No rigid separation in academic, extracurricular and vocational streams. New curricula for a 15-year school tenure. Teaching in the mother tongue up to grade 5. Emphasis on conceptual understanding. These are not some ‘hot education’ concepts from Finland. This is the New Education Policy, 2020 right here in India.
The policy is revolutionary in vision and scope and is being introduced not a second too late. The proof of the pudding, will however, be in the eating. The success of this lies in the outcomes: Will NEP 2020 equip our biggest asset – the youth of our population – with employable skills for the 21st century? Will it be able to make an impact on children hungering for learning in the remote hinterlands? What about children of migrant populations? As we saw last year during the lockdown, millions of migrants move around the country in search of a living.Their children, unfortunately, are forced to drop out of the schooling system sooner rather than later. Will NEP 2020 help leapfrog a relatively agrarian, mostly rural country firmly into the post-knowledge era of the mid 21st century?
These are important questions for which there are no ready answers. Educationists, entrepreneurs, planners and leaders across the country are pondering these very questions as I write. As an entrepreneur in the edtech space myself, I posit that NEP 2020, while daring and ambitious in its agenda, needs to go further in its scope and implementation to make the impact our country needs.
Consider these numbers: by 2030, 4 billion people living on the planet will be on the internet. This is an incredible melding of minds, never before seen in the march of humanity. Imagine the opportunities for collaboration, innovation and creation when 4 billion minds talk to each other. The possibilities of what we can do are endless.
And yet, to be able to truly aim to be part of this global collective, to be participating members making meaningful contributions, Indian children need to be equipped with a host of 21st century skills – communication, collaboration and critical thinking. These skills need to be the focus of NEP 2020 implementers. Countries across the globe are signing on to a common understanding of 21st century skills, work habits and abilities that their populations need to equip themselves with. NEP 2020 must address this and sign on as well.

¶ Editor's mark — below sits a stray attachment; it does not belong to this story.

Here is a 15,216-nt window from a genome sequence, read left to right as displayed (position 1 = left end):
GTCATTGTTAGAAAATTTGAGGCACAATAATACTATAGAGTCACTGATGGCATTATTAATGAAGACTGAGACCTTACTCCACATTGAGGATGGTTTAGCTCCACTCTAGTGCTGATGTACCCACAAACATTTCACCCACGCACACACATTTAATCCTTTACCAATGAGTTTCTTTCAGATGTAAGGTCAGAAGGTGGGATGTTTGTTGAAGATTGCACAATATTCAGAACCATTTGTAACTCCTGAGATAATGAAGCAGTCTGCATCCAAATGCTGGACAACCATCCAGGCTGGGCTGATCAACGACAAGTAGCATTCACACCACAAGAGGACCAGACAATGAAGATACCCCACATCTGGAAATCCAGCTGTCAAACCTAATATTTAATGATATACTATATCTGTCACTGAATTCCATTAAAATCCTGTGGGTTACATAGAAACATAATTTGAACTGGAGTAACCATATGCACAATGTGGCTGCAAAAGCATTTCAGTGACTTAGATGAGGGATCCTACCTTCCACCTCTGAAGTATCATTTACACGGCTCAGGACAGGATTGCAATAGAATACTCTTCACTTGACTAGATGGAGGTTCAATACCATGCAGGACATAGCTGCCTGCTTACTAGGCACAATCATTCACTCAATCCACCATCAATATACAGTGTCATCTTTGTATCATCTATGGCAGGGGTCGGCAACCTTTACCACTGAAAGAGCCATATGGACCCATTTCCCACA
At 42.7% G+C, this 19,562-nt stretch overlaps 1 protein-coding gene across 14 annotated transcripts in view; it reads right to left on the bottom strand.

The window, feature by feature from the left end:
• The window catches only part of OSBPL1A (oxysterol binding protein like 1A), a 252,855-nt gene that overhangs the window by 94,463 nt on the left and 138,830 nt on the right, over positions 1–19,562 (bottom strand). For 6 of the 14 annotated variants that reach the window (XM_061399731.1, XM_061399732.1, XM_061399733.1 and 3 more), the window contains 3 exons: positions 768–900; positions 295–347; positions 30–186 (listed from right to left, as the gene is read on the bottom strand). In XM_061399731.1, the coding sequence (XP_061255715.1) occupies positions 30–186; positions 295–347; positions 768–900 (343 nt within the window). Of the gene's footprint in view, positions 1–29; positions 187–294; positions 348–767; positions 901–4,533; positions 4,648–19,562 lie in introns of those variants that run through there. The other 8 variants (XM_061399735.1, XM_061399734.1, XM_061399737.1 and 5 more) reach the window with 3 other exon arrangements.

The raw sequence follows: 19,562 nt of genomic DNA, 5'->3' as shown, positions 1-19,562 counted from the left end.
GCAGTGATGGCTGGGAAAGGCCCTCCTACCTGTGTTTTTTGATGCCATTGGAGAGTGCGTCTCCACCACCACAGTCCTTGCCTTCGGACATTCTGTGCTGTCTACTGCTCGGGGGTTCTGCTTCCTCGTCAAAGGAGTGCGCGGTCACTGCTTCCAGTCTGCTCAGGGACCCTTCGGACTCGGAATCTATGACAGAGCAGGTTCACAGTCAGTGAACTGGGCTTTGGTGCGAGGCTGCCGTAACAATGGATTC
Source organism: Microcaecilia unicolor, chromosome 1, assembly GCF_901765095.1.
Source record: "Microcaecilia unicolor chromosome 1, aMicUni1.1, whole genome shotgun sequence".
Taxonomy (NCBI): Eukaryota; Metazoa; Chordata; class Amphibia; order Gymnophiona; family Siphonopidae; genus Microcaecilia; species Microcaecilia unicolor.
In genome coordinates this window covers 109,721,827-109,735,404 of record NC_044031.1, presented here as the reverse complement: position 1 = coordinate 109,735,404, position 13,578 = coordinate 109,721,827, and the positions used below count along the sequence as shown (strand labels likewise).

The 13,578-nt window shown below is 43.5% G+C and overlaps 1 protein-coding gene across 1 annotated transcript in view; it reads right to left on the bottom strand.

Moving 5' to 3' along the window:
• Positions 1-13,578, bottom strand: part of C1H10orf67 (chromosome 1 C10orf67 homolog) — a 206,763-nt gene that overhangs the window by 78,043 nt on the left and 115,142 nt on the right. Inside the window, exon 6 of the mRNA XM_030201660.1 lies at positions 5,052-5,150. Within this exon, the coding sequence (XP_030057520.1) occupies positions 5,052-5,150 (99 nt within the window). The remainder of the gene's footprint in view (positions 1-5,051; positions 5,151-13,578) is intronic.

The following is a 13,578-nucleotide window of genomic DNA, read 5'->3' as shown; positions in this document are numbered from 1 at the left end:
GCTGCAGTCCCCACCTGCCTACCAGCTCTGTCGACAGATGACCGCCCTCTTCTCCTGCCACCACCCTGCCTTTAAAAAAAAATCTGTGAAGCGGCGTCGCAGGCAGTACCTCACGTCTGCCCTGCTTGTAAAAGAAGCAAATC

Our honourable Prime Minister referred to precisely this during the two-day conclave on School Education in the 21st Century in September 2020. “We have to advance our students with 21st-century skills. These 21st Century skills will be: Critical Thinking, Creativity, Collaboration, Curiosity, Communication,” he said.
What about college goers, job seekers and professionals seeking to upskill themselves? It is a sad testament to our current system that it is producing lakhs of engineers who can’t communicate and science graduates who can’t problem solve. There is a yawning gap between academia and industry – many enterprises attempt to bridge this by putting new joinees through elaborate training programs but those that fall through the cracks stare at bleak futures replete with dead-end jobs and un(der)employment.
The push for hybrid vocational training in NEP 2020 is a highly welcome step in this regard. Let us make this training truly hybrid by using the digital infrastructure to train the youth remotely – whether they login from mobile phones or other devices, whether they are urban or rural, they must have the same opportunities to skill and reskill themselves as per market demand.
E-learning need not be a one-way street of long lists of prescriptive videos – these just result in cognitive overload, very poor engagement and dismal outcomes. We are only now knocking on the doors of true, technology-driven learning – gamified courses, AR/VR driven simulations, collaborative and competitive interactive settings and more. India is a technology powerhouse delivering world-class software services to the West. It’s time to turn that focus inwards and build world-class edtech for our children and youth.
My venture, Elite, aims to equip professionals with just-in-time knowledge curated from the vast ocean of content that’s already out there. Elite users learn on the job, keeping their long term job and role ambitions in mind. We are moving the platform to provide concept-based education for vocational skills as well.
Elite is our contribution to supporting NEP 2020. As India looks to become self-reliant in all spheres, innovative, holistic, concept-driven, digital education can become one of the hallmarks of our unique system of 21st century learning.